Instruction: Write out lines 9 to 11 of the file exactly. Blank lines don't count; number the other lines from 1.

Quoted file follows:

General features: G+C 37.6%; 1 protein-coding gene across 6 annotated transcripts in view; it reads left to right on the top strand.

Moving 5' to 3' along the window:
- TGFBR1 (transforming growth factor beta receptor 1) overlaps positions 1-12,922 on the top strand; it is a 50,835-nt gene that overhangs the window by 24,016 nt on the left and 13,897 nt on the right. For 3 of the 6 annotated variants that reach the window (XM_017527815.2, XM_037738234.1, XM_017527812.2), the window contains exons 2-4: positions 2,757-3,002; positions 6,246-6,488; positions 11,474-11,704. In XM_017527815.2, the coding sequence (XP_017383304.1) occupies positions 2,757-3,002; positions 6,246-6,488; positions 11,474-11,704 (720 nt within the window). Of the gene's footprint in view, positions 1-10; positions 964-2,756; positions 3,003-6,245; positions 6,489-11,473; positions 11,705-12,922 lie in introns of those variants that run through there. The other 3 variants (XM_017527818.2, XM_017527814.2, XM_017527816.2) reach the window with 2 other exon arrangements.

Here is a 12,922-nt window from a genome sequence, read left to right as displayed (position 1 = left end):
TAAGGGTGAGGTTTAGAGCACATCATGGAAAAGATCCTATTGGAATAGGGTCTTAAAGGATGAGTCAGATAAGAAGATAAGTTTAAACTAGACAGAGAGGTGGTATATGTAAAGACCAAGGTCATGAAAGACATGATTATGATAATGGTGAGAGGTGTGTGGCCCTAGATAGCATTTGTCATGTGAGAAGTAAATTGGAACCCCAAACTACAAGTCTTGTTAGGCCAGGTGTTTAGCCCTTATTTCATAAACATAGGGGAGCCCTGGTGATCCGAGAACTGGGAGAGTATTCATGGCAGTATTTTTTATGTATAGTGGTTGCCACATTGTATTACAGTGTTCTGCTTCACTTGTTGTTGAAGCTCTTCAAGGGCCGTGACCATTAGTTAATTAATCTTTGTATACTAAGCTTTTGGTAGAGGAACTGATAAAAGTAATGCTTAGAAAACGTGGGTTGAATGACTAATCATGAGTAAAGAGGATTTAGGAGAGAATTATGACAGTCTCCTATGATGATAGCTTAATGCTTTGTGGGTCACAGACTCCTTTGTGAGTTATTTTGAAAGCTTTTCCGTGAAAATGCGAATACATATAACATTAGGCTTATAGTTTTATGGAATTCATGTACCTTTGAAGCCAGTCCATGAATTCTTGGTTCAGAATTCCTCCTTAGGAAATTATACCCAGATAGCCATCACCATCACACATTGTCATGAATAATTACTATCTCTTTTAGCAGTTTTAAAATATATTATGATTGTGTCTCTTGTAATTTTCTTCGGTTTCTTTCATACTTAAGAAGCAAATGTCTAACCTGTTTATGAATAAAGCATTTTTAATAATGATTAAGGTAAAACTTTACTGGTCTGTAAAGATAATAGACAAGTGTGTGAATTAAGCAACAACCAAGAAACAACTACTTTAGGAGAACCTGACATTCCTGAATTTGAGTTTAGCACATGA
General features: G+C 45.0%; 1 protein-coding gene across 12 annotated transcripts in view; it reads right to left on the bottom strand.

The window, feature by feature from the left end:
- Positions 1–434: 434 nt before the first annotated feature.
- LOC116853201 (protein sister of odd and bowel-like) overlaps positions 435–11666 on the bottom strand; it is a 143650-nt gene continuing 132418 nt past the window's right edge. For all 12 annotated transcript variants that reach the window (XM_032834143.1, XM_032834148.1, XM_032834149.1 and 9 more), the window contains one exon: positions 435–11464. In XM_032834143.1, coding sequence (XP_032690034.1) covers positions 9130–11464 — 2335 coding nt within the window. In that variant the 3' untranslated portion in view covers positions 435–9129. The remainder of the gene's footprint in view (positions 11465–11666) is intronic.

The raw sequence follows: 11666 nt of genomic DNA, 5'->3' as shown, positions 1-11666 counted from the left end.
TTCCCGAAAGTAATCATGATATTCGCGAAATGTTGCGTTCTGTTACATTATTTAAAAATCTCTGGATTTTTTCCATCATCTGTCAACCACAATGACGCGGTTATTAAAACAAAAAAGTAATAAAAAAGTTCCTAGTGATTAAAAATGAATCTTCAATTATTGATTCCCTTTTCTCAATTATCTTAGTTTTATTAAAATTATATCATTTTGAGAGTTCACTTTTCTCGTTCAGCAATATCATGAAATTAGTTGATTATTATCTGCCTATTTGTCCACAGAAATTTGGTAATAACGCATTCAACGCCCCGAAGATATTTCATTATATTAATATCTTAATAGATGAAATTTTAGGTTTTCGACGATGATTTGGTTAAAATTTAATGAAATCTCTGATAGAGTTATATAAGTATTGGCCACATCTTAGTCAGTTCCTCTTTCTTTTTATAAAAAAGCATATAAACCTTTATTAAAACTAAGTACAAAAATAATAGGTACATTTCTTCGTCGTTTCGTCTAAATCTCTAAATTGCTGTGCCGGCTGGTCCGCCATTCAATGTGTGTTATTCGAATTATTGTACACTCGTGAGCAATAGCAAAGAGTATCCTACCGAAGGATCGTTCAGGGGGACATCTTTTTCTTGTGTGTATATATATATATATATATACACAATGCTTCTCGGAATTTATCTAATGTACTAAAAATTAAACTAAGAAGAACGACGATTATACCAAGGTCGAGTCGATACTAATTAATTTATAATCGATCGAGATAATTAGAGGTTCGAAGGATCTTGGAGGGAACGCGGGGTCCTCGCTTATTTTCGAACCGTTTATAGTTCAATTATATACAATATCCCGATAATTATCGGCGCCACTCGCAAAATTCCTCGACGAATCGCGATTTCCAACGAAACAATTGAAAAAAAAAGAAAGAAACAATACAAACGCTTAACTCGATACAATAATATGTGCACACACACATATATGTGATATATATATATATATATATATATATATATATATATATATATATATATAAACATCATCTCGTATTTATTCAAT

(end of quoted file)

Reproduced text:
- LOC116853201 (protein sister of odd and bowel-like) overlaps positions 435–11666 on the bottom strand; it is a 143650-nt gene continuing 132418 nt past the window's right edge. For all 12 annotated transcript variants that reach the window (XM_032834143.1, XM_032834148.1, XM_032834149.1 and 9 more), the window contains one exon: positions 435–11464. In XM_032834143.1, coding sequence (XP_032690034.1) covers positions 9130–11464 — 2335 coding nt within the window. In that variant the 3' untranslated portion in view covers positions 435–9129. The remainder of the gene's footprint in view (positions 11465–11666) is intronic.

The raw sequence follows: 11666 nt of genomic DNA, 5'->3' as shown, positions 1-11666 counted from the left end.
TTCCCGAAAGTAATCATGATATTCGCGAAATGTTGCGTTCTGTTACATTATTTAAAAATCTCTGGATTTTTTCCATCATCTGTCAACCACAATGACGCGGTTATTAAAACAAAAAAGTAATAAAAAAGTTCCTAGTGATTAAAAATGAATCTTCAATTATTGATTCCCTTTTCTCAATTATCTTAGTTTTATTAAAATTATATCATTTTGAGAGTTCACTTTTCTCGTTCAGCAATATCATGAAATTAGTTGATTATTATCTGCCTATTTGTCCACAGAAATTTGGTAATAACGCATTCAACGCCCCGAAGATATTTCATTATATTAATATCTTAATAGATGAAATTTTAGGTTTTCGACGATGATTTGGTTAAAATTTAATGAAATCTCTGATAGAGTTATATAAGTATTGGCCACATCTTAGTCAGTTCCTCTTTCTTTTTATAAAAAAGCATATAAACCTTTATTAAAACTAAGTACAAAAATAATAGGTACATTTCTTCGTCGTTTCGTCTAAATCTCTAAATTGCTGTGCCGGCTGGTCCGCCATTCAATGTGTGTTATTCGAATTATTGTACACTCGTGAGCAATAGCAAAGAGTATCCTACCGAAGGATCGTTCAGGGGGACATCTTTTTCTTGTGTGTATATATATATATATATATACACAATGCTTCTCGGAATTTATCTAATGTACTAAAAATTAAACTAAGAAGAACGACGATTATACCAAGGTCGAGTCGATACTAATTAATTTATAATCGATCGAGATAATTAGAGGTTCGAAGGATCTTGGAGGGAACGCGGGGTCCTCGCTTATTTTCGAACCGTTTATAGTTCAATTATATACAATATCCCGATAATTATCGGCGCCACTCGCAAAATTCCTCGACGAATCGCGATTTCCAACGAAACAATTGAAAAAAAAAGAAAGAAACAATACAAACGCTTAACTCGATACAATAATATGTGCACACACACATATATGTGATATATATATATATATATATATATATATATATATATATATATATATATAAACATCATCTCGTATTTATTCAAT